Entering Year 4 as the head coach at Warren Easton, Tony Hull has his Eagles a game away from playing for the Class 4A state championship.

The only thing standing in their way is the No. 1 seed in the bracket, the Plaquemine Devils.

Warren Easton (11-2) hosts Plaquemine with a berth in the Mercedes-Benz Superdome on the line Friday night at Pan American Stadium.

It would be Easton’s first trip to the championship game since 1958. The school’s only two titles were won in 1921 and 1942.

“It is just a tremendous situation and such a great opportunity for us,” Hull said. “We are completely focused on what we have to do Friday night. We can’t think about what may happen next week or what happened last week. All of our energy is focused on our opponent on Friday night.”

Reflecting on how far the program has come since he took over four years ago after leaving Mandeville as an assistant coach, Hull said he couldn’t be prouder of everyone in the Warren Easton family.

“To be honest I really never thought about when or how we were going to be successful as a program,” he said. “I just have devoted all my time and energy on the process to become successful.

“Just the day-to-day experiences of building a program and turning the kids a part of this program into men on and off the field. I never really put a time frame on it.”

Plaquemine (12-1) is the District 6-4A champion and top-seeded team in the Class 4A bracket. They are led by junior running back Austin Mitchell. Mitchell has 1,220 all-purpose yards and has scored 20 touchdowns.

Plaquemine’s lone loss was to Zachary, which is playing in the Class 5A semifinals. Plaquemine and Easton have a common opponent — Woodlawn-Baton Rouge. Plaquemine beat Woodlawn 35-21 the week before Woodlawn beat Easton.

“We are well aware of what we’re facing,” said Plaquemine coach Paul Distefano. “They have nine kids who are ranked by Rivals and we have one. Tyron Johnson is a five-star guy. Arthur McGinnis is a four-star.

“The quarterback is committed to Texas A&M as an cornerback. We know we can’t match up with them one-on-one if you look at it that way. All we want to do is the be the better team for one night. It’s no secret that we run the ball. Our defense has played well. We need to control the line of scrimmage and move the ball. We need to keep their offense off the field as much as possible.”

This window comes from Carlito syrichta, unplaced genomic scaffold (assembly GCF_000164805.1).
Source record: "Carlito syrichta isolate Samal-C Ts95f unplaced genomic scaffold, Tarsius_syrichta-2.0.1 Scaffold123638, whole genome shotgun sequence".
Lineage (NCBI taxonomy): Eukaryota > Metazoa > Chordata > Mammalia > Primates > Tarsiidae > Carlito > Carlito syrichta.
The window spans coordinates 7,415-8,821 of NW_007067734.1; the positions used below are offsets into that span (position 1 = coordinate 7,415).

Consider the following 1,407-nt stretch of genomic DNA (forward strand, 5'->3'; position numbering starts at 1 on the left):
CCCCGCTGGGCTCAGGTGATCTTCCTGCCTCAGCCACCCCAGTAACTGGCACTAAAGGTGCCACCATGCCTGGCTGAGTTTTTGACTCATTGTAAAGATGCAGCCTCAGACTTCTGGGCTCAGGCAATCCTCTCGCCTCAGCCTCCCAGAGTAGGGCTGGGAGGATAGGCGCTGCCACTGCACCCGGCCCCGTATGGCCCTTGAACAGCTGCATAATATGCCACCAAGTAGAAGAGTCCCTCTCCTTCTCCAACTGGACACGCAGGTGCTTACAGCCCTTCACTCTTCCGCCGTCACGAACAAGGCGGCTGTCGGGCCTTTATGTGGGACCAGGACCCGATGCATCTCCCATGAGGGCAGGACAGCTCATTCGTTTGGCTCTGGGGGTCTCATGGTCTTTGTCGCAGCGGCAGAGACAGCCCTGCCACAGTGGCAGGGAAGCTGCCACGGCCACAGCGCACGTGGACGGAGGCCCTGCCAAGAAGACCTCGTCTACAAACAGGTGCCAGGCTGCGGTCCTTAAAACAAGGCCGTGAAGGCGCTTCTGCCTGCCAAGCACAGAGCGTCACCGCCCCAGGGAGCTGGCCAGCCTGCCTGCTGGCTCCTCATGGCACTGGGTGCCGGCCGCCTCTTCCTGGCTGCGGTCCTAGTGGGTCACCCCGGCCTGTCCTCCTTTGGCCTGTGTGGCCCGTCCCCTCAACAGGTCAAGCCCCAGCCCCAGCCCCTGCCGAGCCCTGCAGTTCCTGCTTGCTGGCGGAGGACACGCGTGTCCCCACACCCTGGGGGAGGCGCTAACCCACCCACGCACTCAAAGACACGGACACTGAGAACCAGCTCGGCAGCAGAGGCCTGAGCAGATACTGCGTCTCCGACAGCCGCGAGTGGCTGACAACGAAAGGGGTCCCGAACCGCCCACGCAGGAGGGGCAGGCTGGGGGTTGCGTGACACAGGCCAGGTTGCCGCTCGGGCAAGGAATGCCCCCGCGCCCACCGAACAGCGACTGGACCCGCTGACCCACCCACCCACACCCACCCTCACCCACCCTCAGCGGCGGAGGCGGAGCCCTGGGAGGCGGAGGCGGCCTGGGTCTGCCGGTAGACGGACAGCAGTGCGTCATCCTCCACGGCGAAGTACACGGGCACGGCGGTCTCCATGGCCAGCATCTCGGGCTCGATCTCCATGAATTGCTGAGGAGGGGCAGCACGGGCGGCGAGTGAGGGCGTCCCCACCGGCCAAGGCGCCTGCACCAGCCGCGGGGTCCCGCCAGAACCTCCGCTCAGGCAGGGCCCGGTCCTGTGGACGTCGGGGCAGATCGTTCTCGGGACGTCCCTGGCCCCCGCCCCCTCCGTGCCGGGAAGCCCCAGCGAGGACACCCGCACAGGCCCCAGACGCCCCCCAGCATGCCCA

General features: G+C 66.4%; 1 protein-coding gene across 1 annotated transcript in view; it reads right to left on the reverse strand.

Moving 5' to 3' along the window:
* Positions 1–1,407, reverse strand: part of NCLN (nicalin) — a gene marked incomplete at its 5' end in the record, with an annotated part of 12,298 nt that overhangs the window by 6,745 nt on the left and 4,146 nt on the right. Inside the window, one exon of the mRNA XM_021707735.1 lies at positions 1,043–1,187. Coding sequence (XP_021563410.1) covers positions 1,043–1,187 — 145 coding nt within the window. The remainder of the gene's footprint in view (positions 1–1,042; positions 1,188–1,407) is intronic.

The Devils scored 27 unanswered points in a come-from- behind win against No. 9 South Terrebonne last week.

“They are probably the best team that we have seen all year,” Hull said. “They are really fast and big up front on the line of scrimmage.

“They play to that strength and just play sound, fundamental football. They don’t mistakes, and when you play a team like that you are going to have to come out and execute extremely well if you want to be successful. We have to match their intensity.”

Breezing through their first three playoff opponents, the high-powered Warren Easton attack is averaging 58 points a game in postseason wins over Woodlawn-Shreveport, Peabody and Benton.

“We are going up against a team Friday night that has talent at every position and can match up with us extremely well,” Hull said. “When you go up against an opponent like that, we know what we have to do.

“We have to play like we are capable of doing. What that means is no mistakes and go out there and execute the game plan and stick to our assignments.

“We can’t shoot ourselves in the foot with blown assignments and penalties,” he said. “We have to start out on fire and keep it up for the entire game.”